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Bone-Marrow Cell Injections May Aid Heart Patients

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German scientists have promising results from an experimental treatment to mend a broken heart. The treatment involves taking a heart-attack patient's bone-marrow cells, and injecting them into the arteries of the patient's heart.

The job of cells in the bone marrow is primarily to make new blood cells. But if you inject bone marrow cells into a heart that isn't beating so well, something in the bone marrow seems to make it beat better. At least that's what happened in animals.

Andeas Zeiher and his colleagues at the University of Frankfurt wanted to see if the same thing would happen in humans.

Small studies suggested it would, so he set up a larger study. Two hundred heart attack patients were divided into two groups. One group got their own bone-marrow cells injected into their heart blood vessels, the others got an injection, but it contained no cells. Zeiher then measured how well the heart pumped four months after the injections.

"In the control group receiving placebo, so no cells," Zeiher says, "there was a minor improvement by roughly 3 percent in absolute percentage points. And in the cell-treated patients, the improvement was absolute 5.5 percent."

That's a pretty modest improvement. But as Zeiher reports in the New England Journal of Medicine, it's not just that the patient's hearts pumped better. Zeiher says that after one year, the patients getting bone-marrow cells had fewer heart problems.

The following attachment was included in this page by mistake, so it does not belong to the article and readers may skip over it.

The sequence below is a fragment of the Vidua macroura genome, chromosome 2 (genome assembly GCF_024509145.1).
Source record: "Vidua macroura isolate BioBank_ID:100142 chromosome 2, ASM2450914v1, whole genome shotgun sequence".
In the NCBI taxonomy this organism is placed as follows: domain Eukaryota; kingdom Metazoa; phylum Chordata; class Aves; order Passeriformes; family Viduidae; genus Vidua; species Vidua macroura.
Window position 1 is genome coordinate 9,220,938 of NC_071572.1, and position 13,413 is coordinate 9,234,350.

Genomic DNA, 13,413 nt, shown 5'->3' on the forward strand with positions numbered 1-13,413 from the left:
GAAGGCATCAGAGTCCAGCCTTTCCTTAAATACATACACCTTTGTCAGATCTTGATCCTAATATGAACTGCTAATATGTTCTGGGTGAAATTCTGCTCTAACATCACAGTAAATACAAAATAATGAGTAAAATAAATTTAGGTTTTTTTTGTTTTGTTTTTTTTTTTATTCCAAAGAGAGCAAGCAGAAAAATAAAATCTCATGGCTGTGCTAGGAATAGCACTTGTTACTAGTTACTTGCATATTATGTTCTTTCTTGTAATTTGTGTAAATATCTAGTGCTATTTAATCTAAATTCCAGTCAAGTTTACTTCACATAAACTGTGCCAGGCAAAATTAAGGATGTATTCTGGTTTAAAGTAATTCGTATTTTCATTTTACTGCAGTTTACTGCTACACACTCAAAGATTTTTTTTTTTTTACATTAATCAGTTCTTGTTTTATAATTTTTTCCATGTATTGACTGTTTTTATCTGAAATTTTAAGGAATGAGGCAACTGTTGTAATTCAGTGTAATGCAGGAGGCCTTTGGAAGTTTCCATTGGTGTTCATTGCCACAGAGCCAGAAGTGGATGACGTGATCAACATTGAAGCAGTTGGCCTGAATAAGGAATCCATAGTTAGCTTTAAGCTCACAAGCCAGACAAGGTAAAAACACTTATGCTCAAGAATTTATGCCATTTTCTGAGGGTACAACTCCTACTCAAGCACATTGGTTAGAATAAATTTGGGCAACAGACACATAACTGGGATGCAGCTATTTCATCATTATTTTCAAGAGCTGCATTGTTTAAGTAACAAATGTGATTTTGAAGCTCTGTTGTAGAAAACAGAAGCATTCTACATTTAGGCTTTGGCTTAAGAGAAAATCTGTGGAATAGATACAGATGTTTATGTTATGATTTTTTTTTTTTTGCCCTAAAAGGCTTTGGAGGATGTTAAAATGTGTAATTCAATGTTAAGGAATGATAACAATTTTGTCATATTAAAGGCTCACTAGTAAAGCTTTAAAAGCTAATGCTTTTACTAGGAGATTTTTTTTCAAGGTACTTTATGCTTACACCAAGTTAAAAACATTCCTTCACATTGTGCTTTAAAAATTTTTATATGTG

At Johns Hopkins Medical School, Joshua Hare is also working on a therapy that would use bone-marrow cells to treat heart patients. Hare says other besides Zeiher have shown that bone marrow cells can improve a damaged heart's pumping ability.

"The next step in the development of a therapy is to show that something actually makes people feel better or live longer," Hare says. "And that is what he showed in this study."

Zeiher is planning a new study of 1,200 patients to confirm the results.

But if Zeiher is going full speed ahead, Ketil Lunde has results that are less encouraging. Lunde is at National Hospital of Norway. He also has a report on bone-marrow cells in this week's New England Journal of Medicine.

Like Zeiher, he had two groups: one that received cells, and one that didn't. And like Zeiher, Lunde looked for a change in ability of the heart to pump.

"We found no difference between the groups," Lunde says.

He says the German group may have seen an improvement because they studied more patients.



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